DickenssatirisesMrs. Sparsit statingthatshewasagedbutstillhadtheCoiolanian styleof thenose,with darkanddenseeyebrows. Thereasongivenforthesetraitswasthatsherepresentedthe“snobbish,pretentiousrichhigherclass,wholookeddown on everyone,”(Dickens 1854, p.26). Thesatiricalrepresentationof themiddleclassrevealsthestrongrevulsionthat Dickens feltforthemiddleclass.Dickens criticizesMrs. Sprsit thatthoughshehadfallenout of power,shestillthoughtthatshewasbetterandricherthan allotherpeople,includingthosericherthan herself. Dickens describesher as a pinnacleof selfishnesswhothoughtof none butherself, thecharacteristicof theworkinghigherclass(Dickens 1854, p.33). Thesetraitsare contrastedwith thoseof theworkingclass,usingRachael, a womanwhorepresentstheworkingclass.Unlike Mrs. Sparsit, sheis humbleanddoesnot evenacceptglorification foranyhelpthat shegave.Theselflessness of theworkingclassisevidencedat theendof thebook,wheretheauthorexplainsthatafter thedeathof Stephen, shetookcareof thesickanddrunkwidow.Rachel is theexactoppositeof Mrs. Sparsit, accentuatingthealreadyhugegapbetween theworkingclassandthehigherclass.Theaccentuation revealsDickens viewabout thedestructiveness of capitalismn humannature(Dickens 1854, p.33).

Theuseof sentimentalmelodramais depictedthrough Harthouse’s predicamentsafter hewasleftby Louisa.After hewasleft,Harthouse is positivelyagitatedandspokewith an emphasisthat islikenedthatof a vulgar.His sentimentsdepicttheopportunistic andselfishvaluesof thehigherclassthat is representedby Harthouse. Harthouse wascompletelydisoriented by thesituationsince, forthefirsttime,hewould not gethis way,as hedidowingto theprivilegessetasideforhis class.ThisrevealsDickens’ lowopinionof thehighclass,whoaccordingto Dickens didnot deservetheprivilegesaccordedto them by their socialstatus.Assuch,Dickens criticisesclassesheraldedby theindustrialrevolutionandthecapitalistic systems,butfortheworkingclass.Dickens holdstheworkingclassin greatregardsandis of theopinionthattheworkingclassshould be therealownersof thefactorsof production.His opinionwasbasedon theviewthatitwastheworkingclassthat putgreateffortsin theproductionprocessas comparedto othersocialclasses(Dickens 1854, p.43).

Accordingto Dickens, theindustrialrevolutionhadhugedetrimentalimpactson thehumanityandmorespecificallyuponthefactoryownersequatingthesituationof thetimeto hell.Thisisevidenced by thecarefuluseof thered andblack coloursandthedepiction of theincreasedsufferingconditionsthatworkerswereforcedto liveowingto themeagrepay(Dickens 1854). Further,Dickens likensthesmokethat rosefrom thefactoryto thebiblical serpent,promptingtheleaderto visualisethefactoryas hellsince theserpentis thebiblical representationof evil.Eventhenaturalphenomenonssuch as the rivers are ruinedby industrialization. Thisisevidenced by Dickens criticismthat industriesreleasedtheir effluents directlyto theriversusingtheblack canals,andtherivershadturnedpurpledue to theseeffluents. There is a strongimpressionof dirtandspreadof diseaseswithin thepopulace,thedevastatingeffectsof industrialization (Dickens 1854, p.49).Additionally, Dickens is oftheviewthatindustrialization mechanizedtheworkers,makingeverything monotonousandawfullyboring.Accordingto him, industrialization deniedtheworkerstheir originality,feelingandimagination,makingthem robotic. Throughthesevalues,Dickens proposesthedevelopmentof thesocietyinto socialism,whereallmenare equal.Heproposestheneedforgenderequalityandtheneedfora wholeencompassing educationsystemthat incorporatesfactsandcultivatesimaginationto createa rationalman,whoindustrialization hadkilled(Dickens 1854, p.51).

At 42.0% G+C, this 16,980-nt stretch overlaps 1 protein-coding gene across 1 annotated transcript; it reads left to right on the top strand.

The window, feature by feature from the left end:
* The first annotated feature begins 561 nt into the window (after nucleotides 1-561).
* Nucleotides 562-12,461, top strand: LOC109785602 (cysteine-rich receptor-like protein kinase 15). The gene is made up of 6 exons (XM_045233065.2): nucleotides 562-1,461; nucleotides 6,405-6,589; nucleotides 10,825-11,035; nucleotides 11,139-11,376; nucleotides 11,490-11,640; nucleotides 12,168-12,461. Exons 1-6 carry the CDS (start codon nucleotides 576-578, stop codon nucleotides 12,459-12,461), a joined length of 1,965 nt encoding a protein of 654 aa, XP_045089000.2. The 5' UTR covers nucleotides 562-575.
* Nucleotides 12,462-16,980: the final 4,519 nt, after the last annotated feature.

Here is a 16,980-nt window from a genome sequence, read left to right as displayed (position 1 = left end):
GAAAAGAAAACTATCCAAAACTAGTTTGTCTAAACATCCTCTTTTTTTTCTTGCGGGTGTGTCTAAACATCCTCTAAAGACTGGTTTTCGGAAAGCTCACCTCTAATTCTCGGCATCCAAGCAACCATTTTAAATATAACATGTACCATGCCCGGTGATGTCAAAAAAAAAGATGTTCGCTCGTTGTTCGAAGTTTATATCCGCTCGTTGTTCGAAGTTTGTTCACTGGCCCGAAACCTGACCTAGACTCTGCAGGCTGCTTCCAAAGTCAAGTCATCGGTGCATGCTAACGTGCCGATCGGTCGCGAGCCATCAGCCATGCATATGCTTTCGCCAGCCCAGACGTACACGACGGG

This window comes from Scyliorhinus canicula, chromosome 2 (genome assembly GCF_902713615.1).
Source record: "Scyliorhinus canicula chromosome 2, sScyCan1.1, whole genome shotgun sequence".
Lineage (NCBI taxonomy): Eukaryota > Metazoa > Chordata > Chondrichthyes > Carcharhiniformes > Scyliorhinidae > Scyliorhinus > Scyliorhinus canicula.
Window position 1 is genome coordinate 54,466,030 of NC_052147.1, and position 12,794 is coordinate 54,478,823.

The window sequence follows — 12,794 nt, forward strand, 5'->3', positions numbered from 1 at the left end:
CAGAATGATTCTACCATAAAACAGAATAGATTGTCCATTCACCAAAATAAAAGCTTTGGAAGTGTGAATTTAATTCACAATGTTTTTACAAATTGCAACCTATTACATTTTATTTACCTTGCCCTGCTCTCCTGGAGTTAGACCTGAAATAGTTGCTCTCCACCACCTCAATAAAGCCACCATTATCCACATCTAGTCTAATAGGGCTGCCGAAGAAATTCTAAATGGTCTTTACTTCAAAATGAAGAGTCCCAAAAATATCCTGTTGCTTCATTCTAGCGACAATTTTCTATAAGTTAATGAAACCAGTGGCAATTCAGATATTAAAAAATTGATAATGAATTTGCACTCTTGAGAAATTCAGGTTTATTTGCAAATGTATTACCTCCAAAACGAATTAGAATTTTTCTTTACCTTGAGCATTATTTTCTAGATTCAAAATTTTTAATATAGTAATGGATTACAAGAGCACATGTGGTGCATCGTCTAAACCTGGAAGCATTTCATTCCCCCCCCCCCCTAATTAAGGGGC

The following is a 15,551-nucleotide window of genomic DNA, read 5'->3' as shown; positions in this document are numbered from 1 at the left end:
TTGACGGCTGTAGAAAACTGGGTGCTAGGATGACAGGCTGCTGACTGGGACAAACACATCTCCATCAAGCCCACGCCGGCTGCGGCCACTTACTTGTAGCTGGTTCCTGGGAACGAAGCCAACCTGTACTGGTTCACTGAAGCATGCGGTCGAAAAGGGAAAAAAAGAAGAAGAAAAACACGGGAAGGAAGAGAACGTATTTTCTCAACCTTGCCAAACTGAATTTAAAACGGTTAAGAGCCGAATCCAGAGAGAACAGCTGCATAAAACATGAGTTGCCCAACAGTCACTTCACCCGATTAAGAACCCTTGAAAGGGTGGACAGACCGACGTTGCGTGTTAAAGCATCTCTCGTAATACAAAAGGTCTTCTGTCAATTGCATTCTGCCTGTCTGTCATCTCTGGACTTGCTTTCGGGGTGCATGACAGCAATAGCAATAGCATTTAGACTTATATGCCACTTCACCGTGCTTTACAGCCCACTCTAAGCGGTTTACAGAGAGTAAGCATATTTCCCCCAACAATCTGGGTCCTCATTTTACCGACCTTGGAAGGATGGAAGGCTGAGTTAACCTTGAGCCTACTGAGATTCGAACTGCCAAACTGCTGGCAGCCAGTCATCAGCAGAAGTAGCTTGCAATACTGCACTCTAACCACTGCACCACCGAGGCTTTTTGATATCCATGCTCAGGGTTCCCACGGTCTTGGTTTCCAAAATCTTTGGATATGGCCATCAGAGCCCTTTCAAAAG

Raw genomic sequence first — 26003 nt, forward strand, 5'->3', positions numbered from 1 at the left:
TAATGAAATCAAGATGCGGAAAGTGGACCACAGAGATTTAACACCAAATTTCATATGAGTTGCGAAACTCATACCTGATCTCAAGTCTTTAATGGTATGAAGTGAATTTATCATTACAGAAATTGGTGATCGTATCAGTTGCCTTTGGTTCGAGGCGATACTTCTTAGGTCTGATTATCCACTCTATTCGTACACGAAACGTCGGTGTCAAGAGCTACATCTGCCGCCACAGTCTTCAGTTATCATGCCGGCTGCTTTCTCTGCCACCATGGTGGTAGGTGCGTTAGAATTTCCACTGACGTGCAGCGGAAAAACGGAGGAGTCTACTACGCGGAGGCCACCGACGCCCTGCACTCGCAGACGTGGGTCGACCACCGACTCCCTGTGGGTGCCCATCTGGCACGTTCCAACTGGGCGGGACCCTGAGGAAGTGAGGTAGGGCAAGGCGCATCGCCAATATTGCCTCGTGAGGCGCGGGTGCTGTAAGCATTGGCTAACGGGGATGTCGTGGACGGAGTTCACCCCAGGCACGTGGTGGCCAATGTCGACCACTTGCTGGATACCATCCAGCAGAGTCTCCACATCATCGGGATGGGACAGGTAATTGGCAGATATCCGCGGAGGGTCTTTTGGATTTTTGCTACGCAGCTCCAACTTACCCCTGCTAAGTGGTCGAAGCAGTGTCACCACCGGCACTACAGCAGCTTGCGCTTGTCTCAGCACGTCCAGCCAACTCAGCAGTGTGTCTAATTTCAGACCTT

Conclusion

Fromtheaforementioned, England underwentindustrialization in thenineteenth century,at thesametimewhenthesocietyshiftedfrom feudalism to capitalism.Thesetwo ledto thecreationof socialclasses,thepoor,theworkingclassandtherich,whowerethefactoryowners.Unlike feudalism that allocatedthesurplususingpolicies,capitalismusedtheimpersonalmarketforceshenceindividualswereforcedto providelabourorriskstarvation.Moreinventionsweremadeleadingto unemploymenthencewagesremaineddangerouslylow,with workersgettingbarelysufficientfortheir labour.Dickens criticisesthecreatedclasssystem,postulatingthatitcreatedthemechanicalman,devoidof his humanityandcompassion.Assuch,heproposedsocialdevelopmentto socialism,which would eliminatethegapbetween therichandthepoorthat hadbeencreatedby thecapitalistic systemsadoptedby England.

Resources

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Dickens,Charles. 1854. HardTimes.London: Bradbury, Agnew &amp Co, Ltd

Foster,John, 2005. ClassStruggles and the Industrial Revolution: Early industrial capitalismIn three English town.London: Methuen &ampCo Ltd

Kaminski,J., 2013. Capitalismand Industrial Revolution.Retrieved from http://josephKaminski.net/2013/10/30/capitalism-and-industrial-revolution/

Mikkelsen,Flemming. 1996. Working-class Formation in Europe: In search of asynthesis. Retrieved fromhttp://www.iisg.nl/publications/mikkelse.pdf

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TheAnnenberg, Foundation 2004. DualRevolutions: Capitalists Industrialism and the Nation State.Retrieved fromhttp://www.learner.org/courses/worldhistory/support/reading_19_1.pdf